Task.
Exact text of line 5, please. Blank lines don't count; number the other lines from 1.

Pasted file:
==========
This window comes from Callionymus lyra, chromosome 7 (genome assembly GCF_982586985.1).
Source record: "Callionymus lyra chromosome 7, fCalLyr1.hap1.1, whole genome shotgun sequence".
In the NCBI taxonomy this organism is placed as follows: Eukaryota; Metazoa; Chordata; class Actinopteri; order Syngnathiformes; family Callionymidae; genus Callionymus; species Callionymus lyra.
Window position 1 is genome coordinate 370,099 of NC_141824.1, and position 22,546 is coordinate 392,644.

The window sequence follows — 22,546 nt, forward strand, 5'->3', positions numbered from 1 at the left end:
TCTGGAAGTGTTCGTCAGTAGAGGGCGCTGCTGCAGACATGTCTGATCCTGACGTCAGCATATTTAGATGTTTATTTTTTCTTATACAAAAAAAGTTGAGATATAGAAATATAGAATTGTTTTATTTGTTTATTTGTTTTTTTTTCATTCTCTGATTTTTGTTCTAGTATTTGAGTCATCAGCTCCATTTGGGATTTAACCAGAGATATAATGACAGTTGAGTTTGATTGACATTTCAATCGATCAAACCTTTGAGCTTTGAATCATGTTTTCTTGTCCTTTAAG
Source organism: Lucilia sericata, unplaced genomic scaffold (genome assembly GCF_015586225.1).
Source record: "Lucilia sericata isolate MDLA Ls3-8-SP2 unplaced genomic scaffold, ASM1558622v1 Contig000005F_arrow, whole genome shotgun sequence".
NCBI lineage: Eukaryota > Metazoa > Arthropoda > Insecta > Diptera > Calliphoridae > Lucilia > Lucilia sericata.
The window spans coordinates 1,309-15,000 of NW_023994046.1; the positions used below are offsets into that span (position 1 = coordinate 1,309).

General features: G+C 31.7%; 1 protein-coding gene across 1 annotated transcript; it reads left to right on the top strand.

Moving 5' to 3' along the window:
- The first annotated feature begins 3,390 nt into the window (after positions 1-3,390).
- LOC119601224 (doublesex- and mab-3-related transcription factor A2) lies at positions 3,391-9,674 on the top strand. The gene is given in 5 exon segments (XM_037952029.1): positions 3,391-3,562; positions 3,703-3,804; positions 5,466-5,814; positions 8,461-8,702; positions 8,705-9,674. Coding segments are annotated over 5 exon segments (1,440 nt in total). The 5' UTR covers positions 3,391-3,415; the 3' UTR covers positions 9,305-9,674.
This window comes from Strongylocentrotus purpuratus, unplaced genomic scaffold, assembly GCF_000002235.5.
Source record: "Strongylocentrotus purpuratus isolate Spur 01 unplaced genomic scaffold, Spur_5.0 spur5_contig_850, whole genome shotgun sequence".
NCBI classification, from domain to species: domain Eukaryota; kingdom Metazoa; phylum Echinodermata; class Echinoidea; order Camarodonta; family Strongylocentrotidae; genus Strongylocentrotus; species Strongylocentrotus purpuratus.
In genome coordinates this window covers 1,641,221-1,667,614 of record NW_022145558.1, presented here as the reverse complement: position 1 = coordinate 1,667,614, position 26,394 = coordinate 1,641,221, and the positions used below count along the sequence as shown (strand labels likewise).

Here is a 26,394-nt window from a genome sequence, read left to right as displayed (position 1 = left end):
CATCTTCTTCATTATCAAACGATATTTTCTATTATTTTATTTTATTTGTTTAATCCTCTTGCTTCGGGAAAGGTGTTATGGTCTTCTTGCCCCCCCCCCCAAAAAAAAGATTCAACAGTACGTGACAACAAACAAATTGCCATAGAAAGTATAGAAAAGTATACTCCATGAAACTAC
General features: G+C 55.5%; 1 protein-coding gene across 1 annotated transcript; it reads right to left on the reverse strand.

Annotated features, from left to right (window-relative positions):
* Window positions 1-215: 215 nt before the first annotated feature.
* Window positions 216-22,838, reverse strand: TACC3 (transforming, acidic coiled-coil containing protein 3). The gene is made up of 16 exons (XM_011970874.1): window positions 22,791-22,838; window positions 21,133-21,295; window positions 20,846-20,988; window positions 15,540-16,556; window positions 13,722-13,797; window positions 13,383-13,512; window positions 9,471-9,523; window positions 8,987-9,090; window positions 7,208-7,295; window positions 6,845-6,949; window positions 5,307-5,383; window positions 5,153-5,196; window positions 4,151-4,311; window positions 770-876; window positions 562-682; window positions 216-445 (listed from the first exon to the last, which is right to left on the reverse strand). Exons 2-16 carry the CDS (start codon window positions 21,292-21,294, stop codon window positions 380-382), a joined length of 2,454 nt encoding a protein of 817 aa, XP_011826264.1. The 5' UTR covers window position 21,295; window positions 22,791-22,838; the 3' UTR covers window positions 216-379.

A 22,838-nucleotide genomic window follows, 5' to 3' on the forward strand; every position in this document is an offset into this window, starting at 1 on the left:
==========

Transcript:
The window sequence follows — 22,546 nt, forward strand, 5'->3', positions numbered from 1 at the left end: